On the art of not solving problems

For most of my life I have been a type A, achievement-oriented person, and so my response to every challenge that comes my way is to do something about it, which is why being Jessica’s mother is so maddening. There is nothing I can do about it. There ought to be! I don’t care how impossible the task might be, I would get it done.

But there isn’t anything to do other than to accept, which turns out to be one of those damned annoying Life Lessons that I am always doing my level best to avoid.

A few months ago, I had the random realization that every single thing that is a problem in my life, or that I consider a problem, is the direct result of my trying to solve some other problem. Yes, indeed, every problem I have was once a solution. Eating too much is a way to cope with stress. Teaching that class I hate teaching is way to pay the rent. Overspending on dining out is a way to deal with the fact that I don’t have enough time to cook from scratch.

So at first I thought, well that sounds a lot like life, it’ll bite you in the ass no matter what, and I started solving the problems I had created by trying to solve problems and I think you can guess where this is headed.

So then I thought, Dear Zeus, I am going to have to stop solving problems, and that is very hard for a person like me, harder than pretty much anything I’ve done in life, until finally I had the aha! moment that apparently all this dumbass work has been driving towards: I realized I needed to stop having problems.

Now you may not believe me but this is way easier than it sounds, or at least it’s way easier than it sounds once you realize every other approach you’ve ever tried has failed.

Once I stopped thinking of life as a problem to be solved, it suddenly became a lot more interesting.

The grey beginning

This is not a site about personal development. I like you fine, warts and all. In fact, your warts are what I love about you. Nothing is more obnoxious than a saint, unless it’s someone who’s trying to be one. So light up that Marlboro; I won’t complain. I’m having a mocha overstuffed with sugar and two shots of espresso, even though I know the caffeine will keep me up tonight.

This is not a site about how you need to lose ten pounds OR YOU WILL DIE TOMORROW!!! or how to stop yelling at your dog UNLESS YOU WANT TO BE A BAD AND EVIL PERSON FOR THE REST OF YOUR LIFE!!! And, no, I don’t have the first idea what you should do about your 401(k).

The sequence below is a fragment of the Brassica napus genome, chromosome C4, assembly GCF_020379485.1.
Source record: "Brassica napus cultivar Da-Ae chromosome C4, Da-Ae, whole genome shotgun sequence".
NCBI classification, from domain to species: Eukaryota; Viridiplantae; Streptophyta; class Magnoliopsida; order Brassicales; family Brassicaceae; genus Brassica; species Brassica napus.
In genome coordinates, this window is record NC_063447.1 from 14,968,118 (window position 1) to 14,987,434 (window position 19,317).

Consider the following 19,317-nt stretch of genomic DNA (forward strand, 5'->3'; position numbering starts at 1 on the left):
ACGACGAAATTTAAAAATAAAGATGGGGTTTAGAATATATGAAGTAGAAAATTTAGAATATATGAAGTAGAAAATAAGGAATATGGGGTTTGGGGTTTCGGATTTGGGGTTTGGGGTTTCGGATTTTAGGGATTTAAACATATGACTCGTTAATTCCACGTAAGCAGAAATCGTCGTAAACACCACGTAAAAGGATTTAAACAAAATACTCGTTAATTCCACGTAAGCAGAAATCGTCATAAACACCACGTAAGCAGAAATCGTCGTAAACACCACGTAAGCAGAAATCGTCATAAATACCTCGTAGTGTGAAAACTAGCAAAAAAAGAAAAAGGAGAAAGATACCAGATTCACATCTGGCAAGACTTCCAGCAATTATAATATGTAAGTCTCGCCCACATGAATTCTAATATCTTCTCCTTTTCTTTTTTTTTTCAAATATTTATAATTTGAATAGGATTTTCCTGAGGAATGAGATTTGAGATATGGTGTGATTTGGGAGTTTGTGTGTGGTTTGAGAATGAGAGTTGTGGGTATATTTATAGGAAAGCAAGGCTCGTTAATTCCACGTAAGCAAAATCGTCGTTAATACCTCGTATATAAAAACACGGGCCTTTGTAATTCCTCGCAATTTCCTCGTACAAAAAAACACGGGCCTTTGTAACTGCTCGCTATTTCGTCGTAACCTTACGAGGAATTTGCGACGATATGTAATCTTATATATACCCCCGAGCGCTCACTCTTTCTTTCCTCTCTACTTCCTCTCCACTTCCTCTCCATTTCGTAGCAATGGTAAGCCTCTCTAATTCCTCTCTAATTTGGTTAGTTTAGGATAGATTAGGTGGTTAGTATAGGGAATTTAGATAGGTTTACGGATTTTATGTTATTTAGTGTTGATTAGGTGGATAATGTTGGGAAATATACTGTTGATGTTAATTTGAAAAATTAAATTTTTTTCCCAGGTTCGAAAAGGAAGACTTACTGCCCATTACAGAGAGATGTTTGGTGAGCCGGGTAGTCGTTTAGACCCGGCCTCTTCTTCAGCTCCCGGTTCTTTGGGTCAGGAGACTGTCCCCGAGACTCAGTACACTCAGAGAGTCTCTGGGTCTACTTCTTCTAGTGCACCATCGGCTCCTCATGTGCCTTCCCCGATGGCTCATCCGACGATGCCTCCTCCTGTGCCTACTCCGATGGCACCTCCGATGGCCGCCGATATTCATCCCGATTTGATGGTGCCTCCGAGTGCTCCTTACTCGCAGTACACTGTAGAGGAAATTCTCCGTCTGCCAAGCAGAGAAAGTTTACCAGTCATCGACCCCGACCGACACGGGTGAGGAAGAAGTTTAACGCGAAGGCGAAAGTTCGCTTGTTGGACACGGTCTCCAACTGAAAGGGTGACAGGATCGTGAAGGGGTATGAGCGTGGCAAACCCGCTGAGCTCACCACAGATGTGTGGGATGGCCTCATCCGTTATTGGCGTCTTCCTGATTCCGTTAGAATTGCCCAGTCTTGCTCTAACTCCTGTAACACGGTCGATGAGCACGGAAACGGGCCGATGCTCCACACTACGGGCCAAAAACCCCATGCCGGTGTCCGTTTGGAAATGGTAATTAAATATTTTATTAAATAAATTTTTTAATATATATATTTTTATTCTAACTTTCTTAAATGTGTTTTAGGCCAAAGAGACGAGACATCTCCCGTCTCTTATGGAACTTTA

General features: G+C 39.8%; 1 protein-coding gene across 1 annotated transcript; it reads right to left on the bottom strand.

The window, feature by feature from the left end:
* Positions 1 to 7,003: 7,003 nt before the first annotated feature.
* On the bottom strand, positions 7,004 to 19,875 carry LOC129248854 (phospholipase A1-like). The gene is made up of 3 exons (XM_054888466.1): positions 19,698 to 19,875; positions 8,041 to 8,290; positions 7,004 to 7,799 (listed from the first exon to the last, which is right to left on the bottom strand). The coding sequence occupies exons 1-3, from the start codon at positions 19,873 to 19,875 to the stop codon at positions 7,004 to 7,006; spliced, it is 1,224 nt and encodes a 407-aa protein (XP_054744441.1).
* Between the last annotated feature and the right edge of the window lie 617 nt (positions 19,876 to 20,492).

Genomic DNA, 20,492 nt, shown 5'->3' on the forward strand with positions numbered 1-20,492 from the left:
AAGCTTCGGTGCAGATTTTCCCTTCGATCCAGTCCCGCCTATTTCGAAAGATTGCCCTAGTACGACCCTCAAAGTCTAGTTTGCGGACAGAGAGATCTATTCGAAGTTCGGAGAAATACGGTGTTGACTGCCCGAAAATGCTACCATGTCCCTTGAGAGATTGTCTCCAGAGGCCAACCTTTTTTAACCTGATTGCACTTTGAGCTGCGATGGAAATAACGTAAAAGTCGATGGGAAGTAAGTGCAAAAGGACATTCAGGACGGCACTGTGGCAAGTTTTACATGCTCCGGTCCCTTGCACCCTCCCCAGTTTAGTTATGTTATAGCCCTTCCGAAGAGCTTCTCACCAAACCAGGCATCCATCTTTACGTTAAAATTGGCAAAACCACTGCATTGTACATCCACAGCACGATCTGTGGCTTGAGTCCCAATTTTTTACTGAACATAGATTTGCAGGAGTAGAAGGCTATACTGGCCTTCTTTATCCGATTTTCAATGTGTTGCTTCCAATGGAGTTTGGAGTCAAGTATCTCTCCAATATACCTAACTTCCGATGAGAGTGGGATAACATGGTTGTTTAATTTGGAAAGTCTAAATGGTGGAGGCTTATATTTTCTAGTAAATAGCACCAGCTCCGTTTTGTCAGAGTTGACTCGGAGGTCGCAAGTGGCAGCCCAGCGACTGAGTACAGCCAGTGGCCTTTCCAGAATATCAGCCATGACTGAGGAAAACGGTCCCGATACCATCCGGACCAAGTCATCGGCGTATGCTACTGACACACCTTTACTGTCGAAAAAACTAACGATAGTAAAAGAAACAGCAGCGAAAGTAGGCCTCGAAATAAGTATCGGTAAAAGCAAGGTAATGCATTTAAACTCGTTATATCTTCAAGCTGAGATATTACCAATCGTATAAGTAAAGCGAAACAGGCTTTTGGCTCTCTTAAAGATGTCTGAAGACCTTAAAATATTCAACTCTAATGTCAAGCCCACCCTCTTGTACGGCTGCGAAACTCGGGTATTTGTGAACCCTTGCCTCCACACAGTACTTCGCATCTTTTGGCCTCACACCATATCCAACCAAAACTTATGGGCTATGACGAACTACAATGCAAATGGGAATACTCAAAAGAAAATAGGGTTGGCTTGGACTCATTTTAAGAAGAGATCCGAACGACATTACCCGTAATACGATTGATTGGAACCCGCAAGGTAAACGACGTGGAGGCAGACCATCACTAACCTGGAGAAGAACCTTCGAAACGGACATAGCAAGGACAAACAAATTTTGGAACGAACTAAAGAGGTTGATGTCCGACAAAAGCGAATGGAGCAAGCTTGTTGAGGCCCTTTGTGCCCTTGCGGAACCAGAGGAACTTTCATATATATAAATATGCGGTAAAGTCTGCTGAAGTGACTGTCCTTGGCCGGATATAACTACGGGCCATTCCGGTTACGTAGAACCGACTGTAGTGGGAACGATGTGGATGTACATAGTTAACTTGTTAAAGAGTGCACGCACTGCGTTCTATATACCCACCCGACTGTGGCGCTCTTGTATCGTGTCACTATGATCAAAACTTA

This is a site about coping with the hard things in life (major loss, catastrophe, even) and accepting the gifts that such experiences offer us.

Now I’m going to tell you a story. Stop me if you’ve heard this one before.

When my daughter was three days old, a neurologist said to me, “Your daughter’s brain is massively deformed.”

In the heartbeat that followed this pronouncement, I thought the very best thing that could happen would be for us to die in a tragic auto accident on the way home from the hospital. You might call that not wanting to deal with the world as it is.

Later, when I decided I would do everything I could to cure my daughter, I was trying out another fantasy: that everything would be all right if everything just changed, if I just did something about it. The world was not to my liking, but it could be altered so that I would like it better, if I just tried hard enough.

On the day I thought, “I need to let go of everything I think I know about life,” I found the path through the forest. In thinking that, I chose the positive road, the warrior’s way, the path I like to think of as the Tao: saying yes to life in all its joy and sorrow.

In the beginning, what I sought for my daughter was something out there: an elixir, a cure, a magic amulet that would make her all right, take away her crippling disease. But there exists no such thing. What I learned, instead, was how to find everything I needed inside of me: acceptance, courage, strength—and joy.